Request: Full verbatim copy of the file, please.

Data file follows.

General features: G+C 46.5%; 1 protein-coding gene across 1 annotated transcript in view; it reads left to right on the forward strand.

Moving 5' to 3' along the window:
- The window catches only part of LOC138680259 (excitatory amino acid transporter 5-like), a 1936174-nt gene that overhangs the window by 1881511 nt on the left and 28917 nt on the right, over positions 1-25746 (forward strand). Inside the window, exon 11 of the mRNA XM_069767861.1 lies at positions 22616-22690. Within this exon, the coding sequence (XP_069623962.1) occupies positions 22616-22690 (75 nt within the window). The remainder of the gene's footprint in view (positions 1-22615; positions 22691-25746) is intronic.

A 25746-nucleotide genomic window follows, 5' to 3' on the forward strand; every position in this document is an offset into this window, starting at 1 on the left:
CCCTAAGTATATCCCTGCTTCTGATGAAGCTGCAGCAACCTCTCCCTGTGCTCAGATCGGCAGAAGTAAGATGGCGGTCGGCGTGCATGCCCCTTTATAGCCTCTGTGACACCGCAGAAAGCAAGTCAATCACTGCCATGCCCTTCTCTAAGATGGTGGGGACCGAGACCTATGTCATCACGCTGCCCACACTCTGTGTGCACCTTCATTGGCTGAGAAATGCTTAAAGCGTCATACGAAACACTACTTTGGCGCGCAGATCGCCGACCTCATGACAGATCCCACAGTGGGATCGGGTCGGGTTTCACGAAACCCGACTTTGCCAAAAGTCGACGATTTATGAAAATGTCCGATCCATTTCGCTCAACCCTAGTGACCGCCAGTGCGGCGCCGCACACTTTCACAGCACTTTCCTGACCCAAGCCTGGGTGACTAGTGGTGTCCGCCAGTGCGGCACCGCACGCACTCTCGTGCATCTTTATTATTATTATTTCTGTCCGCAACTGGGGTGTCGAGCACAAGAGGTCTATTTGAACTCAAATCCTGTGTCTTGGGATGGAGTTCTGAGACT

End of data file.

General features: G+C 46.5%; 1 protein-coding gene across 1 annotated transcript in view; it reads left to right on the forward strand.

Moving 5' to 3' along the window:
- The window catches only part of LOC138680259 (excitatory amino acid transporter 5-like), a 1936174-nt gene that overhangs the window by 1881511 nt on the left and 28917 nt on the right, over positions 1-25746 (forward strand). Inside the window, exon 11 of the mRNA XM_069767861.1 lies at positions 22616-22690. Within this exon, the coding sequence (XP_069623962.1) occupies positions 22616-22690 (75 nt within the window). The remainder of the gene's footprint in view (positions 1-22615; positions 22691-25746) is intronic.

A 25746-nucleotide genomic window follows, 5' to 3' on the forward strand; every position in this document is an offset into this window, starting at 1 on the left:
CCCTAAGTATATCCCTGCTTCTGATGAAGCTGCAGCAACCTCTCCCTGTGCTCAGATCGGCAGAAGTAAGATGGCGGTCGGCGTGCATGCCCCTTTATAGCCTCTGTGACACCGCAGAAAGCAAGTCAATCACTGCCATGCCCTTCTCTAAGATGGTGGGGACCGAGACCTATGTCATCACGCTGCCCACACTCTGTGTGCACCTTCATTGGCTGAGAAATGCTTAAAGCGTCATACGAAACACTACTTTGGCGCGCAGATCGCCGACCTCATGACAGATCCCACAGTGGGATCGGGTCGGGTTTCACGAAACCCGACTTTGCCAAAAGTCGACGATTTATGAAAATGTCCGATCCATTTCGCTCAACCCTAGTGACCGCCAGTGCGGCGCCGCACACTTTCACAGCACTTTCCTGACCCAAGCCTGGGTGACTAGTGGTGTCCGCCAGTGCGGCACCGCACGCACTCTCGTGCATCTTTATTATTATTATTTCTGTCCGCAACTGGGGTGTCGAGCACAAGAGGTCTATTTGAACTCAAATCCTGTGTCTTGGGATGGAGTTCTGAGACT